The absence of differences in FRN between negative and positive feedback in HCs is consistent with some previous studies that did not report an FRN differentiation effect (Bolling et al., 2011; Leitner et al., 2014; Dekkers et al., 2015). For example, with a similar social feedback paradigm, Leitner et al. (2014) did not find any feedback effect on the FRN. However, the absent positive vs. negative feedback effect seems inconsistent with previous studies which showed that the FRN is sensitive to the valence of social feedback, and is more negative in response to rejection than to being accepted (Kujawa et al., 2014; Sun and Yu, 2014). We posit that the paradigm used, or the ERP measurement itself, may contribute to such inconsistent findings. Regarding the paradigm, in Sun and Yu’s (2014) study, Somerville’s task was used, which presented the expectation and feedback simultaneously, was used, while only the feedback from the peer was presented in our task. Regarding the measurement, the FRN effect is strongly dependent on how the FRN is quantified. In Kujawa et al.’s (2014) work, the FRN was scored as the original FRN mean amplitude, but not as the peak-to-peak amplitude. In contrast, we reported peak-to-peak amplitude results due to the potential P2 influence. When using the same measurement in the original research of Kujawa et al. (2014), the main effect of feedback, i.e., that negative feedback evoked more negative FRN, was also observed.1 The current study was unable to determine whether either or both of the above factors contribute to the absence of positive vs. negative effect. Further research is required to clarify this issue.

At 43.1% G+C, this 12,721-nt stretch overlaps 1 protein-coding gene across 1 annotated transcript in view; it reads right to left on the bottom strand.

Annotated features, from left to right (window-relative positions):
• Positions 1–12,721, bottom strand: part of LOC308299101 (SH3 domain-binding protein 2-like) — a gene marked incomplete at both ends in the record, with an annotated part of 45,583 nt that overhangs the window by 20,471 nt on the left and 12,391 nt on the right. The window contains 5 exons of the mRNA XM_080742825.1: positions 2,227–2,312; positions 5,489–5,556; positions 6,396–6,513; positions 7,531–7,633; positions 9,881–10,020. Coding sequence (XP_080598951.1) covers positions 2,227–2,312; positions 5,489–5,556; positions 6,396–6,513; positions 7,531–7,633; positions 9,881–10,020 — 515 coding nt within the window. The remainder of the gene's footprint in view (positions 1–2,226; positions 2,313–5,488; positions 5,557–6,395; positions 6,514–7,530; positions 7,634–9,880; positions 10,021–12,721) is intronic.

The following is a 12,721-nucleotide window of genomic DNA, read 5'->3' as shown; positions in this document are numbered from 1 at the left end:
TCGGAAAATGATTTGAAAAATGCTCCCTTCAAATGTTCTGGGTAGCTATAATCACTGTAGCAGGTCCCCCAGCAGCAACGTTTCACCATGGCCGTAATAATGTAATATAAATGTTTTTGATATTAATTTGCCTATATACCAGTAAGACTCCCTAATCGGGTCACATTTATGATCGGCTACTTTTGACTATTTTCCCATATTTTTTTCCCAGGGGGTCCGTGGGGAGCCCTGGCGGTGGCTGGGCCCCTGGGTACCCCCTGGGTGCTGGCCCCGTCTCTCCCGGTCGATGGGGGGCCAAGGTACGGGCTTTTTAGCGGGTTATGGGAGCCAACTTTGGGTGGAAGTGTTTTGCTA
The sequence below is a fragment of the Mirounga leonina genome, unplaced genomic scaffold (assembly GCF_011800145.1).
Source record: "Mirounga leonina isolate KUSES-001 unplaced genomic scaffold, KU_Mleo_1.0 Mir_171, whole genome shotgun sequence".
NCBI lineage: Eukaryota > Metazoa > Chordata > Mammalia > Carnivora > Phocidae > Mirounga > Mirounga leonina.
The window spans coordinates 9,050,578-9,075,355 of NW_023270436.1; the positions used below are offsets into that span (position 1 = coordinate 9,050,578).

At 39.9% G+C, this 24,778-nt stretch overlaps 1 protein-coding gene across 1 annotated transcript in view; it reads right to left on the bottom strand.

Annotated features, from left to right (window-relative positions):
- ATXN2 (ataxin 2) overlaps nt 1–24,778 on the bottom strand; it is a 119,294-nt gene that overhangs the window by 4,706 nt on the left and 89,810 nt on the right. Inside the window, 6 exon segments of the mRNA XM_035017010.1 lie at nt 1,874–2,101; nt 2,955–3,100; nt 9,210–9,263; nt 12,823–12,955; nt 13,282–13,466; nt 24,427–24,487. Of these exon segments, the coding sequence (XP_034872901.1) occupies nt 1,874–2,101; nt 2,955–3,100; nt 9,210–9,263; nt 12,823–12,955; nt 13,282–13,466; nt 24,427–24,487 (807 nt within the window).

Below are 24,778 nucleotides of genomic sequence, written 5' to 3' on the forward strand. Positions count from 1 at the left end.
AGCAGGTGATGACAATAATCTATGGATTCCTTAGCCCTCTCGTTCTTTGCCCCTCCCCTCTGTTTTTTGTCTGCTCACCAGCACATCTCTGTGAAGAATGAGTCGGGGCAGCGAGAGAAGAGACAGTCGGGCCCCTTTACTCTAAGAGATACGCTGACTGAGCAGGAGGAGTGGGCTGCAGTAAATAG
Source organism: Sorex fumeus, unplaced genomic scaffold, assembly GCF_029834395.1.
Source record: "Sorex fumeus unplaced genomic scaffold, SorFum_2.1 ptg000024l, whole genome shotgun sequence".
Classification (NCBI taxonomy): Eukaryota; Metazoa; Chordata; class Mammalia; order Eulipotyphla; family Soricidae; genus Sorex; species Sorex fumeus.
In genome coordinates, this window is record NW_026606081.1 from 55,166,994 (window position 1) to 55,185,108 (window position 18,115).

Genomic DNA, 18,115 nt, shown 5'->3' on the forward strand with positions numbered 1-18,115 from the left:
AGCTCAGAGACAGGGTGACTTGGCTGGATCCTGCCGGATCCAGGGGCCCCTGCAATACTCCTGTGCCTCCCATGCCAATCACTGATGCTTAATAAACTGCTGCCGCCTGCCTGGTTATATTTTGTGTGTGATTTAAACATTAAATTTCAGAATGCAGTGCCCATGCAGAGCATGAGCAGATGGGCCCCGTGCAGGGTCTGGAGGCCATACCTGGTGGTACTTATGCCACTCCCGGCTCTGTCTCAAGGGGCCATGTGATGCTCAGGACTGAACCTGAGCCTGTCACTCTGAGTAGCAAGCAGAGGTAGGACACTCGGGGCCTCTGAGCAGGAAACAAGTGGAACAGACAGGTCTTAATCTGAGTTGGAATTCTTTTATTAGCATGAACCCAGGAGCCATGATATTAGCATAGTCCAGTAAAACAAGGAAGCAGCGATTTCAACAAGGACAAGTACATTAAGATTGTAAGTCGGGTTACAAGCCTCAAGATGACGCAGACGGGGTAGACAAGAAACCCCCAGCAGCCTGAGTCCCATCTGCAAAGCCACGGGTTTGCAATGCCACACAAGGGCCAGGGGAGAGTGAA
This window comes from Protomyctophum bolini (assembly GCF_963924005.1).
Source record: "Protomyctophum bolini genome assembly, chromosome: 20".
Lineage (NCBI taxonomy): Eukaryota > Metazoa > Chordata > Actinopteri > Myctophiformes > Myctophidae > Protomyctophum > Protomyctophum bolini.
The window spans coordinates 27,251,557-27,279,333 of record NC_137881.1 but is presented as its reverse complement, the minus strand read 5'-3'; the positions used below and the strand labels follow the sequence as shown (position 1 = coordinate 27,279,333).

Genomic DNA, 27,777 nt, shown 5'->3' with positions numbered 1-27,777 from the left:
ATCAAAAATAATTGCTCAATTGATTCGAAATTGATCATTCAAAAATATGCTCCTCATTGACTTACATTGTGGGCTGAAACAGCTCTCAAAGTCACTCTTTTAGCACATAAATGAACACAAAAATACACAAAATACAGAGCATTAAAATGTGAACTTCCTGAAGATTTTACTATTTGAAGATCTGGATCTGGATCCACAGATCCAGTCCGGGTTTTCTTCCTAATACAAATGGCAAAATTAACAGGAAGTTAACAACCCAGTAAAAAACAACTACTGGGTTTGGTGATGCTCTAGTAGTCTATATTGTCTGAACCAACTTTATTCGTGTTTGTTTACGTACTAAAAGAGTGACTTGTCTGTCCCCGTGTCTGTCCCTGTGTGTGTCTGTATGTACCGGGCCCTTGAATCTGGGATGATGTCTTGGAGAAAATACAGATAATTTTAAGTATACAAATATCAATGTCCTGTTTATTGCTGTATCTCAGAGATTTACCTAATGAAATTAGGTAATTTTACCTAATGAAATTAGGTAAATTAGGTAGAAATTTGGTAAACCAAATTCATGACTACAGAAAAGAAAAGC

Relationship between Expectation, Social Anxiety, and ΔFRN
ΔFRN is an index of the level of differentiation between negative and positive feedback, which was found to be sensitive to individual differences in social anxiety in a previous study (Kujawa et al., 2014). In the current study, we further established the link between expectancy, social anxiety and ΔFRN. First, SAD participants showed a larger ΔFRN (negative – positive) than did HCs. Moreover, this index was correlated with acceptance expectancy in real life as well as with the IAS score. More specifically, individuals with high acceptance expectancy in real life exhibited a smaller ΔFRN, and individuals with high social anxiety exhibited a larger ΔFRN in response to social feedback. Finally, mediation analysis confirmed that the acceptance expectancy in real life fully mediated the correlation between social anxiety and ΔFRN.
In line with the cognitive-behavior model of social anxiety (Rapee and Heimberg, 1997), it is conceivable that social expectancy mediated the FRN effect in social feedback processing. That is, an increase in social interaction anxiety predicted a decline in social acceptance expectancy in real life, which in turn predicted the FRN difference between the response to social positive vs. negative feedback. For SAD individuals, negative beliefs about social situations lead to their negative expectancy of future social evaluation (Caouette et al., 2015). Such negative expectancy also influences social evaluation processing, which is reflected by a more negative FRN to positive social feedback and a more negative ΔFRN (negative – positive). The dysfunction in social evaluation differentiation (indicated by a larger ΔFRN) may further reinforce SAD individuals’ cognitive symptoms or negative beliefs during social life. In line with the existing studies that proposed the FRN as a biomarker in psychopathology (Olvet and Hajcak, 2008; Proudfit, 2015), we suggest that the ΔFRN in response to social feedback may serve as a potential biomarker of SAD.
The Social Feedback Valence Effect and Group Effect on P2
Although there have been many ERP studies on social rejection, few studies have reported the P2 effect (Sreekrishnan et al., 2014). Our results showed a smaller P2 for social rejection, which is consistent with a previous study on autism spectrum disorder subjects that also showed a smaller P2 for rejection, regardless of the group difference (McPartland et al., 2011).